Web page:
Tuesday, June 06, 2006

Third Test: Sri Lanka win by 134 runs



Although it feels almost too depressing to write about, several things have to be acknowledged about this match, only Sri Lanka's second ever Test match victory over England in this country. First, England did not lose the series - so they remain unbeaten at home (in terms of series) since 2001; second, Muralitharan is one of the greatest bowlers of all time; third, England have a half-baked team - even though seven of the Ashes-winning squad played in this match, the absence of key performers like Vaughan, Harmison and Simon Jones has made all the difference; fourth, English cricket is going through a psychological handicap that seems to affect all English sport: complacency.

No one expected Sri Lanka to perform well in this series. Unfortunately, that included the England team who seriously underestimated their opponents. Jayawardene out-thought Flintoff throughout this match - where Fred stuck to unimaginative, over-defensive field placings and bowling changes, Jayawardene mixed things up, experimented and learned the lessons of the two previous matches. As so often, England suffered from the belief that the Sri Lankan tail would just roll over and die once seven wickets were down, a belief which has cost them dear in matches for several years now. Knowing they were up against a theoretically weaker side, England simply didn't try hard enough (nine dropped catches at Lord's tell their own story). And, when things suddenly started to look difficult, they tried too hard.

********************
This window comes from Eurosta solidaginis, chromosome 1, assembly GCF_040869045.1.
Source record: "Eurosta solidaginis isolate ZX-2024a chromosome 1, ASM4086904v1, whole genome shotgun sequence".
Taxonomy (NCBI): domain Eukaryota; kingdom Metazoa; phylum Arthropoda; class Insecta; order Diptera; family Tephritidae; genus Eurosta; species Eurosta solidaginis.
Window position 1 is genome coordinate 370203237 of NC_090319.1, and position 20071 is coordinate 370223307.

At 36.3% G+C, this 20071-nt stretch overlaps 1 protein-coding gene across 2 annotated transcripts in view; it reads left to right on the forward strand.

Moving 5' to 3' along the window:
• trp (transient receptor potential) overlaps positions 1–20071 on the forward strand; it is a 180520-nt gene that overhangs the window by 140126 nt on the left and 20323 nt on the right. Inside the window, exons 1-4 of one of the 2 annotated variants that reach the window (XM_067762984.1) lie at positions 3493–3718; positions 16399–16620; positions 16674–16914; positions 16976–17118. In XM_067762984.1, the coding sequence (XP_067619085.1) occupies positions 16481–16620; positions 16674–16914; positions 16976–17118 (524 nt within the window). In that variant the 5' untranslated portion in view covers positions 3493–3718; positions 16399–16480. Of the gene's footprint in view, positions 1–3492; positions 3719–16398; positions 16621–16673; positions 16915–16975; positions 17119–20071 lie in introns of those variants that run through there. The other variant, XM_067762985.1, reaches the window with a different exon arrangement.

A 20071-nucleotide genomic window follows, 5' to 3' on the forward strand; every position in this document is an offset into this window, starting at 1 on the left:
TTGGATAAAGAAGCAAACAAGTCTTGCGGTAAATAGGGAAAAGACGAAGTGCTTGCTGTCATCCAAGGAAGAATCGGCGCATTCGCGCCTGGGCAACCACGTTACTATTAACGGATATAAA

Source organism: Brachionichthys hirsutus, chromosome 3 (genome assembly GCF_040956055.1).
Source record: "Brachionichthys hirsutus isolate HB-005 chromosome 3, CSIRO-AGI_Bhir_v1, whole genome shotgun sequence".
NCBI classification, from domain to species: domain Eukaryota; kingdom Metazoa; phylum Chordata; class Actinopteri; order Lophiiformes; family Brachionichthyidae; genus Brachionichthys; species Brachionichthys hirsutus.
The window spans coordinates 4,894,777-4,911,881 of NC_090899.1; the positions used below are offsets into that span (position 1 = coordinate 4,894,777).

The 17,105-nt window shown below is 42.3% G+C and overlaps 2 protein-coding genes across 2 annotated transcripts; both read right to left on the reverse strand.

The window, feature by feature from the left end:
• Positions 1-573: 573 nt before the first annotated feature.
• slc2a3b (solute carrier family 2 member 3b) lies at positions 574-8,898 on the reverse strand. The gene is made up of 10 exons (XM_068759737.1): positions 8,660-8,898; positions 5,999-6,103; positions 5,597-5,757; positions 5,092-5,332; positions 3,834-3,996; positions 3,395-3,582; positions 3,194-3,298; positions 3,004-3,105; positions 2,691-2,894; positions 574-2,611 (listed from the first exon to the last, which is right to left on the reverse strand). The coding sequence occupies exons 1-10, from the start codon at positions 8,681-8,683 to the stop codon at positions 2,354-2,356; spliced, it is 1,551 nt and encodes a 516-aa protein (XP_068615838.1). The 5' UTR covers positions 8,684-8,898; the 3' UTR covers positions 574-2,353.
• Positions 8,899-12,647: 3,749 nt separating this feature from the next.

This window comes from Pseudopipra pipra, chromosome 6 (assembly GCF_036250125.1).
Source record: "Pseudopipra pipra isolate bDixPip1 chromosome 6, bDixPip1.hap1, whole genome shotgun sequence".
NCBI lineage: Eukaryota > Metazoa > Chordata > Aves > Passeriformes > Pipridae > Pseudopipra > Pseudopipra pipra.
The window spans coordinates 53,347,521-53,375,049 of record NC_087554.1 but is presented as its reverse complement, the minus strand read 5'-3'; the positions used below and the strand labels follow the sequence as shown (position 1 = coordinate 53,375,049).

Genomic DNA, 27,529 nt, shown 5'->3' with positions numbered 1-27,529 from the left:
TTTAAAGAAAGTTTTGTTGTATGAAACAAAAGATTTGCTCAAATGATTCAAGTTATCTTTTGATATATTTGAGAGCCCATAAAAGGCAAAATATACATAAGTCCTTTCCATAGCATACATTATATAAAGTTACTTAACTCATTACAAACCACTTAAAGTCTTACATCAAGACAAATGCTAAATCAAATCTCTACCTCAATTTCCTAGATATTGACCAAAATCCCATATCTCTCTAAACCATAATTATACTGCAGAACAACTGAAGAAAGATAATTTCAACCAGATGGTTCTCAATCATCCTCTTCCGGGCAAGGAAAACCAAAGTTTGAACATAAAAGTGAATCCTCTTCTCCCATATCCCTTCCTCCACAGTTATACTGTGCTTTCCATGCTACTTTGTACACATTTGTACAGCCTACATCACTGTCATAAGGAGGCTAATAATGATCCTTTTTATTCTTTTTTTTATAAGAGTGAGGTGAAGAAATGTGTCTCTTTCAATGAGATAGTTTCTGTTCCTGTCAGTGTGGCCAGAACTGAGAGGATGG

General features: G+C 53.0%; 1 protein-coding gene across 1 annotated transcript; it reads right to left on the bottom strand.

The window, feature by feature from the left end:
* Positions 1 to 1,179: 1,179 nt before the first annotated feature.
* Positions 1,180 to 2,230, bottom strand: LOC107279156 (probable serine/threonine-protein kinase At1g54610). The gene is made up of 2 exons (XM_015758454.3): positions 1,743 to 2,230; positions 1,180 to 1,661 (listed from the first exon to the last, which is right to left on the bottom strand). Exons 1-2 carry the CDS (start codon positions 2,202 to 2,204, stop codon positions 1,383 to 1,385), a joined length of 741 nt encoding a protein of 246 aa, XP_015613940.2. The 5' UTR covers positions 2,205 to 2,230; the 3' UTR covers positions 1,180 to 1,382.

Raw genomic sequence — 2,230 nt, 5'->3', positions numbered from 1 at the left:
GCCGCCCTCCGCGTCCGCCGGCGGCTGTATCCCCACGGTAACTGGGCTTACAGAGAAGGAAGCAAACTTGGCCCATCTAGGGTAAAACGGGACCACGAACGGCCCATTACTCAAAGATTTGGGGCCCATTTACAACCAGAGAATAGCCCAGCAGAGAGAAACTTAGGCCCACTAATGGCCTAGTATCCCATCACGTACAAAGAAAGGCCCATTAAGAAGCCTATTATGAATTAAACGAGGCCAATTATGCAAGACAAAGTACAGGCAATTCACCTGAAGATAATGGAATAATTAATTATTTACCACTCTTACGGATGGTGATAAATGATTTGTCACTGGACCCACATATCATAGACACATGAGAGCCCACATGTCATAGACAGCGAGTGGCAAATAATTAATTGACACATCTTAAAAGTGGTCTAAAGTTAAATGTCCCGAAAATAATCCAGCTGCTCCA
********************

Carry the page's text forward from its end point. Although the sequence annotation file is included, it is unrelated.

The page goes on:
The problem in this match was largely with the batting, however. It seems that England know only one game - get out there and blast the bowling. That sort of cricket doesn't work against a side more intent on attritional cricket, ekeing out runs in singles and aiming to occupy the crease. Against a spinner who's almost unreadable, attempting anything cavalier is likely to end in disaster. And so it proved.

Presumably English attention has been focused more on the series against Pakistan, coming up in the summer. Let's hope the homework will not have been wasted, and let's hope this series will have served as a warning. England are not the best team in the world, nor even the second best. They have to fight to regain the psychological top spot. The Ashes are coming (which I predict we will lose, especially if the side is still weakened) and the Australians forgive no weakness, especially on their home soil.

Let's not let the football wrench attention away from English cricket. Let's give the fans something to cheer.


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